Volume 7 - Opinions of Counsel SBEA No. 111
County Director of Real Property Tax Services (reappointment) (political affiliation) - Real Property Tax Law, §§ 1530, 1532:
Since party allegiance is not an appropriate requirement for the effective performance of the office of director of real property tax services, a director should not be denied reappointment solely on account of political affiliation.
In Branti v. Finkel, 445 U.S. 507, 100 S.Ct. 1287, 63 L.Ed.2d 574 (1980), the United States Supreme Court held that to condition the continued employment of an assistant public defender upon his or her allegiance to the political party in control of the county government is improper and violative of the First and Fourteenth Amendments. We have been asked if that decision has any implications in regard to the reappointment of a county director of real property tax services.
Prior to its decision in the Branti case, the Supreme Court had tested the propriety of dismissal of a government appointee on the basis of whether the position was of either a policymaking or confidential nature (Elrod v. Burns, 427 U.S. 347, 96 S.Ct. 2673, 49 L.Ed.2d 547 (1976)). In Branti, however, the Court rejected this “label” test, declaring that “a position may be appropriately considered political even though it is neither confidential nor policy-making in character”, while noting that “party affiliation is not necessarily relevant to every policymaking or confidential position” (445 U.S., at 518, 100 S.Ct., at 1294-1295). Instead, it framed the question as “whether the hiring authority can demonstrate that party affiliation is an appropriate requirement for the effective performance of the public office involved” (id.).
Sections 1530 and 1532 of the Real Property Tax Law provide for the selection, standards, powers and duties of a county director of real property tax services. Although a county legislative body may choose to make the position competitive (see, 2 Op.Counsel SBEA No. 76), most directors are appointed noncompetitively by either the county legislative body or county executive/manager. The fact that such appointments are made by elected officials is not determinative of the question before us, however, since the assistant public defenders in the Brand case were also appointed by someone who came to office through the political process.
In both the Elrod the Branti cases, the Court acknowledged the difficulty in determining whether political affiliation is a legitimate factor to be considered in employee dismissal or reappointment (445 U.S., at 517, 100 St.Ct., at 1294). The “easy calls” (a governor’s speechwriter, being an example cited by the Court) do not require rigorous analysis; it is the hard cases that require careful scrutiny. The office of real property tax service director may not be an easy call, but there are factors which suggest that party allegiance is not “an appropriate requirement for the effective performance” of that office.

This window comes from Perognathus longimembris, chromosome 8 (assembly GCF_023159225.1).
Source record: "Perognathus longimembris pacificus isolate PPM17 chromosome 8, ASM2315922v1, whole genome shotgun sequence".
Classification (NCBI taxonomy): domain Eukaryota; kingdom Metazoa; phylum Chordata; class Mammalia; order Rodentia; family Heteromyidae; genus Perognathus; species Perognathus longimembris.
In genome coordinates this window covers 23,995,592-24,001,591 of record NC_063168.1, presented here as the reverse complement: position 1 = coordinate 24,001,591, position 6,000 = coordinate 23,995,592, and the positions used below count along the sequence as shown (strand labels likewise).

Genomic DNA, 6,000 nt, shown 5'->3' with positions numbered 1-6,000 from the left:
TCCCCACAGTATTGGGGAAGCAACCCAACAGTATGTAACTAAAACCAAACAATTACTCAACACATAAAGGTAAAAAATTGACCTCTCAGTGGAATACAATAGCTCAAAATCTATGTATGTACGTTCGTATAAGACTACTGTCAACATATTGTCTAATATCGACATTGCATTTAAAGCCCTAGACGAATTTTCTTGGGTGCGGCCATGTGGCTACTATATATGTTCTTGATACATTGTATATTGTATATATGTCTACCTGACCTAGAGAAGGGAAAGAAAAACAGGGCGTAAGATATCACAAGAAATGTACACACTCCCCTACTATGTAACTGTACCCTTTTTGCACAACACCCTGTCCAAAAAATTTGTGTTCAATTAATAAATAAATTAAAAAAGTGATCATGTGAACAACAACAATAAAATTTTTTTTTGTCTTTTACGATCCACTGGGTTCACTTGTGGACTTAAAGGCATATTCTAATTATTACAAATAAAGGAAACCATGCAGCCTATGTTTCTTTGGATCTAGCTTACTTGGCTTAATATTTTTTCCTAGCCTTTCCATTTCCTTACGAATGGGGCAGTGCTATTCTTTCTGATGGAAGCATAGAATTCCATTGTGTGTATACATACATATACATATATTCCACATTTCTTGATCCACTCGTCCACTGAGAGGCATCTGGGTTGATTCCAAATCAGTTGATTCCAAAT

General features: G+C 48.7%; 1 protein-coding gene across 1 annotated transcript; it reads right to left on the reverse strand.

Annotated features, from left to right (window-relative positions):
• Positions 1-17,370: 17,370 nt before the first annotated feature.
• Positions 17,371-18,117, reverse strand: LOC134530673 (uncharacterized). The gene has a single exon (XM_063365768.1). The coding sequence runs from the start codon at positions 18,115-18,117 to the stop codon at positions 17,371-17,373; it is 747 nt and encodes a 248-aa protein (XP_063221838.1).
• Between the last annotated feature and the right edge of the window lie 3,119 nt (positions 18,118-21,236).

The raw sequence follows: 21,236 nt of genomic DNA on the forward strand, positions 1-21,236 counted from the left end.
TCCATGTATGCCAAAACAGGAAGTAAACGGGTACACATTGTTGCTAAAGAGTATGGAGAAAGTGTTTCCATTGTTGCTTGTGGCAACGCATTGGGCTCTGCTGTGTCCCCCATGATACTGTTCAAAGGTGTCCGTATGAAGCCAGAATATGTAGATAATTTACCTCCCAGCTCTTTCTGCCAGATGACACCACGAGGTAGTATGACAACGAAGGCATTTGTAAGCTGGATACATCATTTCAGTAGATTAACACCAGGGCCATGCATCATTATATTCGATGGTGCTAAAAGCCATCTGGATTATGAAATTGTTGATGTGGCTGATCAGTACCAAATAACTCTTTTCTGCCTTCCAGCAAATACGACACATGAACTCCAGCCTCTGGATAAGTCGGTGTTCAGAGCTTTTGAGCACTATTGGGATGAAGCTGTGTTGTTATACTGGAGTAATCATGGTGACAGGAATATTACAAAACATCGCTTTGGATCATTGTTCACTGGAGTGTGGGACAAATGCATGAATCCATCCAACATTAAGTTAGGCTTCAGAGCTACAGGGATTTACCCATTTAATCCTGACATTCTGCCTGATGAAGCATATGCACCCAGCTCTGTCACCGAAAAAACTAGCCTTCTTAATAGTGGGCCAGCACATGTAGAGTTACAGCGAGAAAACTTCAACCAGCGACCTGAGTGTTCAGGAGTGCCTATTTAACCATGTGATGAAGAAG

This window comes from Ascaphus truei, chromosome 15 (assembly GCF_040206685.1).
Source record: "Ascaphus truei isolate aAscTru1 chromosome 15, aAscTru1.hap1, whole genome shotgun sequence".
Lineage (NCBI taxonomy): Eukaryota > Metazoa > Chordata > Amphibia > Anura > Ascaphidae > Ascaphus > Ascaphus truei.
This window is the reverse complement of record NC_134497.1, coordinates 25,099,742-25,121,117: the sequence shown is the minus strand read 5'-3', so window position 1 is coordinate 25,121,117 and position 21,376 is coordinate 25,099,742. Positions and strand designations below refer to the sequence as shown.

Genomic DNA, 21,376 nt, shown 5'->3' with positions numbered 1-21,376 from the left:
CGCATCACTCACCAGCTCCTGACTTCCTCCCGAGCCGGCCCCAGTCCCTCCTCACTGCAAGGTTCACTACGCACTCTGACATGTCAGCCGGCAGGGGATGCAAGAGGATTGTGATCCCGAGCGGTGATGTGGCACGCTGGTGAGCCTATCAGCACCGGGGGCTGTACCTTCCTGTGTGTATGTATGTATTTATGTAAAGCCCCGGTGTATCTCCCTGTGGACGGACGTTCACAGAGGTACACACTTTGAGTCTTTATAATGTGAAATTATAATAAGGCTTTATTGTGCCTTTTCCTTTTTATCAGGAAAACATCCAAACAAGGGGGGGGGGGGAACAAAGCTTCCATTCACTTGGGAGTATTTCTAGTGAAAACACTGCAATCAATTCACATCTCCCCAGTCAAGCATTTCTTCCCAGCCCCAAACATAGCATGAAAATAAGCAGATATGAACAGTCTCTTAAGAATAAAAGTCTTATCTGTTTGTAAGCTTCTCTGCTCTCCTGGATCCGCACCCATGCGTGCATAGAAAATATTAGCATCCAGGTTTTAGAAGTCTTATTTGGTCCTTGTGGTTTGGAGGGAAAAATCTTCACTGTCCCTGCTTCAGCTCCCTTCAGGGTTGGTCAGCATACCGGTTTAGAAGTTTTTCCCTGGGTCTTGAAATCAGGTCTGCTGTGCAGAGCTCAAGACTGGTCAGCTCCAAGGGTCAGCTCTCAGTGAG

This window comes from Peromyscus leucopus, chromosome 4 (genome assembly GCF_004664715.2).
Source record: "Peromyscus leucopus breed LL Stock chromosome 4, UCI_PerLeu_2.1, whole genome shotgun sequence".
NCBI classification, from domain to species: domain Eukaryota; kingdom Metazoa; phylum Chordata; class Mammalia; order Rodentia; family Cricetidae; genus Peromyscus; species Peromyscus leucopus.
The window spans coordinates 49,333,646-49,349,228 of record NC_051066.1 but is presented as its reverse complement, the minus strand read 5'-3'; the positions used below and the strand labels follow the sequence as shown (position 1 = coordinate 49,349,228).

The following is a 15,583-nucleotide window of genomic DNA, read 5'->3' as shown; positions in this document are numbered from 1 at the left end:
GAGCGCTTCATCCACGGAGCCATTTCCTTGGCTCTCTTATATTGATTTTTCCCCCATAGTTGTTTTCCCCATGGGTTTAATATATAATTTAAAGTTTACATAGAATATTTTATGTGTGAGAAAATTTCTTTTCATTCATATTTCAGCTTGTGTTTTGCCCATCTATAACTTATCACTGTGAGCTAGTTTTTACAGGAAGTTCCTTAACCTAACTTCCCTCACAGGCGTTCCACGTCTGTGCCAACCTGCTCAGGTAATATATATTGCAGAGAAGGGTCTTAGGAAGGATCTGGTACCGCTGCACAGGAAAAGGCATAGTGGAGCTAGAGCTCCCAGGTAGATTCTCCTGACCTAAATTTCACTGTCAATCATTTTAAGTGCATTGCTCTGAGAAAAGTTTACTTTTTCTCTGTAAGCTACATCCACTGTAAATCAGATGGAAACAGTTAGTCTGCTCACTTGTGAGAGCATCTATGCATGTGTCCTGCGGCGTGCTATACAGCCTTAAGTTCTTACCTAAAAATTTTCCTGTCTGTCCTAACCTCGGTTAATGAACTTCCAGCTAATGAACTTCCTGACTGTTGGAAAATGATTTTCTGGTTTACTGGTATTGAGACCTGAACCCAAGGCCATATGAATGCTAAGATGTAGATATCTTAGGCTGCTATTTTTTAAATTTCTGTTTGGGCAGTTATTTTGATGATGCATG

In the context of a study proposing incorporation of a real property tax service agency into a new county department, we have previously concluded that the standards, powers and duties of the office of the director (RPTL, §§1530, 1532) establish the director as an independent officer reporting directly to the county legislative body and that the duties assigned to the agency must be performed impartially (3 Op.Counsel SBEA No. 99). While it is clearly within the county’s authority to determine the structure of its government, whatever the determination, the integrity of the agency as an independent arm of county government must be preserved (id.).
Section 1530(4) further suggests the nonpartisan nature of the director of real property tax services. This subdivision provides that in those counties which have a tax commission, the director’s duties shall be performed by the chief administrative officer of the tax commission (see, 5 Op.Counsel SBEA No. 15). Most relevant to this Opinion is that the statute applies to a county tax commission “consisting of members who are required to represent more than one political party” (emphasis added). It seems clear, then, that the State Legislature has determined that the business of administering the “principles and methods relating to the assessment of real property” (RPTL, §1530(3)(a)) is more related to the needs of the county as a whole than to simply partisan political interests.
Accordingly, it is our opinion that based upon the reasoning of the Supreme Court in the Branti case, a director of real property tax services should not be denied reappointment solely because of his or her political affiliation.
December 1, 1982